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What next for shareholders of last year’s small-cap successes?

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Oil rig

While many of the main market’s larger constituents have experienced stellar rises in their share prices over the last year, their performance pales when compared to the gains enjoyed by the shareholders of some smaller companies. Let’s look at two relative market minnows and ask whether this momentum can continue in 2017.

World class assets

You only need to glance at the share price graph of £629m cap Hurricane Energy (LSE: HUR) over the last 12 months to understand why so many private investors are drawn to oil stocks, particularly those lower down the market spectrum. Priced at a fraction under 10p one year ago, shares in the Godalming-based explorer now trade at 53p thanks to a series of extremely positive updates from the company.  

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Back in September, Hurricane announced that it had found a 620 m oil column in its Lancaster well — one of the biggest such discoveries in the North Sea. Then, only last month, the company revealed that its Lincoln project had discovered another significant column of 660 m. As a result, Hurricane stated that it would be revising the latter’s pre-drill resource estimates of 250m barrels of recoverable oil. There is now speculation that Lincoln could generate double this figure.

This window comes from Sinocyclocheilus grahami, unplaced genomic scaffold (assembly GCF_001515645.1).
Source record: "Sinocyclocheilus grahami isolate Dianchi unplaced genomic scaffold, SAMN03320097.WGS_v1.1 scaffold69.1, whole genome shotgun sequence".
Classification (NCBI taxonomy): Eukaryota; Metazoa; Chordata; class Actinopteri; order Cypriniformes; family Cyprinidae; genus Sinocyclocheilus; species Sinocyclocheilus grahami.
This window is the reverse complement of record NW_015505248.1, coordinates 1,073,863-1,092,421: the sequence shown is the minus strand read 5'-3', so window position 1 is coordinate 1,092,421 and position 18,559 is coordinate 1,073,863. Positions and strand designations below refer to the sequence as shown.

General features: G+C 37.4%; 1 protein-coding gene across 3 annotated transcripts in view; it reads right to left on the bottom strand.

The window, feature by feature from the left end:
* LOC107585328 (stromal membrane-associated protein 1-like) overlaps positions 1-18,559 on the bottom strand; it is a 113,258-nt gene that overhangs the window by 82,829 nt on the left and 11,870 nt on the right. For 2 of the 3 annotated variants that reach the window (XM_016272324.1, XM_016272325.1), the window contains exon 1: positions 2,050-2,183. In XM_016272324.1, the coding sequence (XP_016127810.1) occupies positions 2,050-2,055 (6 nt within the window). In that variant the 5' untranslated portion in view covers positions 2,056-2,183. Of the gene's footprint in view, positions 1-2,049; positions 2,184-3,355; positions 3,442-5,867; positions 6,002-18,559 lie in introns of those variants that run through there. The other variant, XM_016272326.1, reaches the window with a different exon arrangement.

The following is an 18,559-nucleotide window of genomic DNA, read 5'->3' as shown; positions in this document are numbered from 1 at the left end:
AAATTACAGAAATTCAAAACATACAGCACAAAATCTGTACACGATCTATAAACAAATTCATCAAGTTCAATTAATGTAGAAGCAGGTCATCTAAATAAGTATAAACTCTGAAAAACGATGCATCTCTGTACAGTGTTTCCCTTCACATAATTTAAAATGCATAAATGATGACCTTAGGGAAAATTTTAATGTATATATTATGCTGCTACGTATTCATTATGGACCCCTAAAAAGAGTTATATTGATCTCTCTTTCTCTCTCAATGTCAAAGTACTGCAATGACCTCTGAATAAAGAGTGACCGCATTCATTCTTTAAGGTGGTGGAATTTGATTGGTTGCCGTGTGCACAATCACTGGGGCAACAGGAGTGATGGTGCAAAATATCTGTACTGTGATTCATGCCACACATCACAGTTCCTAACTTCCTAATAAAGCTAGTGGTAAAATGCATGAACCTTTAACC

In 2017, the company will be bringing Lancaster to development while also turning its attention to its “hugely important” Halifax asset — a project with the potential to be as lucrative as the other two. Assuming that Hurricane is able to replicate their success (and eventually generate over 1bn barrels of resources), its share price could be a lot higher in a few years.

Permission to dig, sir?

Those who bought shares in £15m micro-cap potash and phosphate explorer, Harvest Minerals (LSE: HMI) at the start of 2016 would have seen a 230% rise to their holding. Like Hurricane Energy, I think there could be more to come.

Just before Christmas, the company announced it had received the trial permit for its Arapua fertiliser project in Brazil, enabling Harvest to commence mining before the end of December as intended. A few days later, it released a further update which emphasised the “consistent quality of the mineralisation at Maximus” — part of the Arapua site.

After a brief rise, the shares have now settled back to just over 17p, largely because this news was expected. A more sustained increase could be on the cards in 2017 though. Independent consultants have been retained to revise the current resource — an announcement on which is expected by mid-February. Meanwhile, Harvest will continue developing the market for its KP Fertil product. The fact that a letter of intent has already been signed with Veloso — one of the largest coffee producers in the region — bodes well. Executive Chairman, Brian McMaster has also commented on the company’s desire to seek out “other projects which fit our criteria of being able to generate near term cash flows”. Given what Harvest has achieved in 2016 on a limited budget, I regard this statement of intent as encouraging. 

Make no mistake, Harvest Minerals remains a speculative play and one that is only likely to appeal to those who have sufficiently long investing horizons. Given that Brazil is the fifth largest consumer of fertiliser in the world and almost entirely dependent on importing it from abroad, however, I think the potential rewards may outweigh the risk.

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Paul Summers owns shares in Harvest Minerals. The Motley Fool UK has no position in any of the shares mentioned. We Fools don't all hold the same opinions, but we all believe that considering a diverse range of insights makes us better investors.

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